Dr. Justin Vaughn
Dr. Justin Vaughn moved to Boise about five years ago after seeing a picture of a friend water skiing at Lucky Peak. He started in the Political Science department at Boise State University, and is now the director of The Center for Idaho History and Politicians. Dr. Vaughn also directs survey research in the Treasure Valley. “It’s been an interesting development to my career, a very enjoyable one, and in a way that’s gotten me to see different parts of our community,” says Dr. Vaughn.
While people in political science can write articles, books, and blog posts on how things are going in Washington, D.C., no matter how good those are, they won’t make an impact. Doing surveys in the Treasure Valley for policy work allows him to think through the policy choices being made in the community and how the people feel about them. “So sometimes directly, sometimes indirectly, my work can contribute in some way, which is gratifying,” Dr. Vaughn says.
Dr. Vaughn works with a vendor for conducting surveys. His team designs a questionnaire, the vendor gives them feedback, and then the vendor handles all the calls.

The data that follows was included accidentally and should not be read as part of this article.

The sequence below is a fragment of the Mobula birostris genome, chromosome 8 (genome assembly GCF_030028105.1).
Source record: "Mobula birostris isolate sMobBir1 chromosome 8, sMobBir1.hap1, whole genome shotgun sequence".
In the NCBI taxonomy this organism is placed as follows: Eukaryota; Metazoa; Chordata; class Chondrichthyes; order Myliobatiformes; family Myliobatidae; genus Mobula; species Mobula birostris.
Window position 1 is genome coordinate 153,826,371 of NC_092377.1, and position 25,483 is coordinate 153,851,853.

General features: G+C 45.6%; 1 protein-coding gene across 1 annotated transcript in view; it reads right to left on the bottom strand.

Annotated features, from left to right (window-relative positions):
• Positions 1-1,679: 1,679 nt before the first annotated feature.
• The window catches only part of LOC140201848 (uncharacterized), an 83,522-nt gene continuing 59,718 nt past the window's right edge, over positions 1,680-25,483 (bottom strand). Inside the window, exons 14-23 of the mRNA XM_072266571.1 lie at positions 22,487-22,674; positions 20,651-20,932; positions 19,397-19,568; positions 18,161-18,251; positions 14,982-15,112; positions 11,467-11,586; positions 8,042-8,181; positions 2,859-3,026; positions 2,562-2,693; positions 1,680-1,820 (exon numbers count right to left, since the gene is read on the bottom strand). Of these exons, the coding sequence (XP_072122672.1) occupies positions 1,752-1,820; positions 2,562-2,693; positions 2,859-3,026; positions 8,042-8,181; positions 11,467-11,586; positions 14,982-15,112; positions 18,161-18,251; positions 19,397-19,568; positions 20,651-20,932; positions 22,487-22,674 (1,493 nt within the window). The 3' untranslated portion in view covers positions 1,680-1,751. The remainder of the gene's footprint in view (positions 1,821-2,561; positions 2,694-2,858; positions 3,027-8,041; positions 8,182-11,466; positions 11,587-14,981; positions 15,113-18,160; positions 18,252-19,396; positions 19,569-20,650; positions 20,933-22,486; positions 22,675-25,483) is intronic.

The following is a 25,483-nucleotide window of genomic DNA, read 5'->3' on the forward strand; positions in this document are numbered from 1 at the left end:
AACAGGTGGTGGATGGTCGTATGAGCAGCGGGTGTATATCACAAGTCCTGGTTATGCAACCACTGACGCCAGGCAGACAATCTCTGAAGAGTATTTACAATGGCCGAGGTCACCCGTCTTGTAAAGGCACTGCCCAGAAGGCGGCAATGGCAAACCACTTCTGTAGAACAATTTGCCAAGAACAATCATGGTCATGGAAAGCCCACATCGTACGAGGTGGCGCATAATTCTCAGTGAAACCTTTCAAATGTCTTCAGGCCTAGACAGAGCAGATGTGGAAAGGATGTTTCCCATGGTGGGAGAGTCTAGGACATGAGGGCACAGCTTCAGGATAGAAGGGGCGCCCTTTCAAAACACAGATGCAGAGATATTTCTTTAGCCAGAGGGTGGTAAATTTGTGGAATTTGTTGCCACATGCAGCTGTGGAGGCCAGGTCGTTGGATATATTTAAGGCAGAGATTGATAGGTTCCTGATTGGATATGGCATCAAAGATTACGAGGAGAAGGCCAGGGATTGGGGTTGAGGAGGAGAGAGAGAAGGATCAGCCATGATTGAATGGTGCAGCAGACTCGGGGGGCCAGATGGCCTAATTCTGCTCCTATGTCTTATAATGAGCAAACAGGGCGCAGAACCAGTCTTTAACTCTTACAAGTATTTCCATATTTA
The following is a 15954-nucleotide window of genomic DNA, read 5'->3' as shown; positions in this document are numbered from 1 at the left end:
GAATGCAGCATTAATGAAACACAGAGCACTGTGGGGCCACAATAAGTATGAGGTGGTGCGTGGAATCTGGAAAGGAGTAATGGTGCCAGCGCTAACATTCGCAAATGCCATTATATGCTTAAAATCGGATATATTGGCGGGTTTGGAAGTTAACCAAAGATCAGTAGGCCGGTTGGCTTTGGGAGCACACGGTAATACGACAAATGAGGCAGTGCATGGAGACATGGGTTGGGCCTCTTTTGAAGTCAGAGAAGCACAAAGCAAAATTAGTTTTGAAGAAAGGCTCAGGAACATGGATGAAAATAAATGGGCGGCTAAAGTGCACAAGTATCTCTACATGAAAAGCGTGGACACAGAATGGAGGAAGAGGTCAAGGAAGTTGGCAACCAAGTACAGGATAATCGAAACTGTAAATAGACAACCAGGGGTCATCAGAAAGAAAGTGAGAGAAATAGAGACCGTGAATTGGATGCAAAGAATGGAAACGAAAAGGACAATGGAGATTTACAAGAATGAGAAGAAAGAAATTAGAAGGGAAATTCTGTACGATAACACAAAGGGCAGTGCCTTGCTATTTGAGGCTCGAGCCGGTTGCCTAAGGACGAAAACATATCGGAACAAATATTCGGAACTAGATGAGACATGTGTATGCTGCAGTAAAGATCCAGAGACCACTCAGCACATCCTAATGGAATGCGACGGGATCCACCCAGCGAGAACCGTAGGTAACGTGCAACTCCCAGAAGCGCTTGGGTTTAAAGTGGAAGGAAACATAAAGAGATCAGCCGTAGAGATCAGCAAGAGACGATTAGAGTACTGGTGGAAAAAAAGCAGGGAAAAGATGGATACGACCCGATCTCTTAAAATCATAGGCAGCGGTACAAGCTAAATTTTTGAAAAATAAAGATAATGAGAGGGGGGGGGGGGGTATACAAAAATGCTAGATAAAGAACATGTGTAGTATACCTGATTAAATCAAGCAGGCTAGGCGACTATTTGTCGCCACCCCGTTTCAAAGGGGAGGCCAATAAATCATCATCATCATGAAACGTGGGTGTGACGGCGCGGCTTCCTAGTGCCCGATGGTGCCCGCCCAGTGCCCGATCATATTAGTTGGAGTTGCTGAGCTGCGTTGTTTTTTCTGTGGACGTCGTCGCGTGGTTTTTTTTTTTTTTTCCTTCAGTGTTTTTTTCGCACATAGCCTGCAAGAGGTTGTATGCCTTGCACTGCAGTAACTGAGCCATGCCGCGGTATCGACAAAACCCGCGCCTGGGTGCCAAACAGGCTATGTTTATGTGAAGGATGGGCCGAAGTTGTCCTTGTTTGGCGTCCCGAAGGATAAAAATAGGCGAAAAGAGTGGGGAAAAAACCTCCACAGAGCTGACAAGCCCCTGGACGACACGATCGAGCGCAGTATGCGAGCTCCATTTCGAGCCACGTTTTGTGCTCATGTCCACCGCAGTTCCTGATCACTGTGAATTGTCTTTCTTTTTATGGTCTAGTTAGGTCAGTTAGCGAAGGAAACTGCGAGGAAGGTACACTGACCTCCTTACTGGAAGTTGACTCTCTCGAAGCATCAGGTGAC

Gathering the data isn’t easy. “It is, for everybody, becoming much more difficult to do surveys, because it’s much easier for people to not answer the phone,” says Dr. Vaughn. “It’s becoming more expensive and taking longer to do the same level of survey as it used to.” People can now screen their calls, and many simply won’t pick up the phone for a survey caller.
Keeping the attention of the person being surveyed is also an issue. “Our surveys are pretty long. They’re sixty questions, and they take about twenty minutes,” Dr. Vaughn says. “That’s a long time to keep somebody on the phone, and if somebody hangs up on question fifty-nine, the survey doesn’t count.”
Treasure Valley Data
To make an impact, Dr. Vaughn must first understand the people. The overall attitude of the people is positive. “People in the Treasure Valley are extremely positive about living here,” he says. They like the environmental resources, such as access to the river and the Greenbelt. They like the cultural resources, such as watching minor league baseball or having access to film opportunities. They like the low crime rates, the majority of people agree that the Treasure Valley is a good place to make a career and have a family, and they are optimistic about their economic futures. The amenities, relatively low traffic, and affordable homes help make people love living in the Treasure Valley.
The number one reason for people being in the Treasure Valley, whether they were born here or transplants, is family. Beyond that, transplants are here for jobs and economic matters, while people who were born here enjoy the lifestyle and quality of life.
“We’re a net growth community,” says Dr. Vaughn. “People are coming here for economic reasons and they’re staying here because they really like living here, which is not a story that every community can tell.”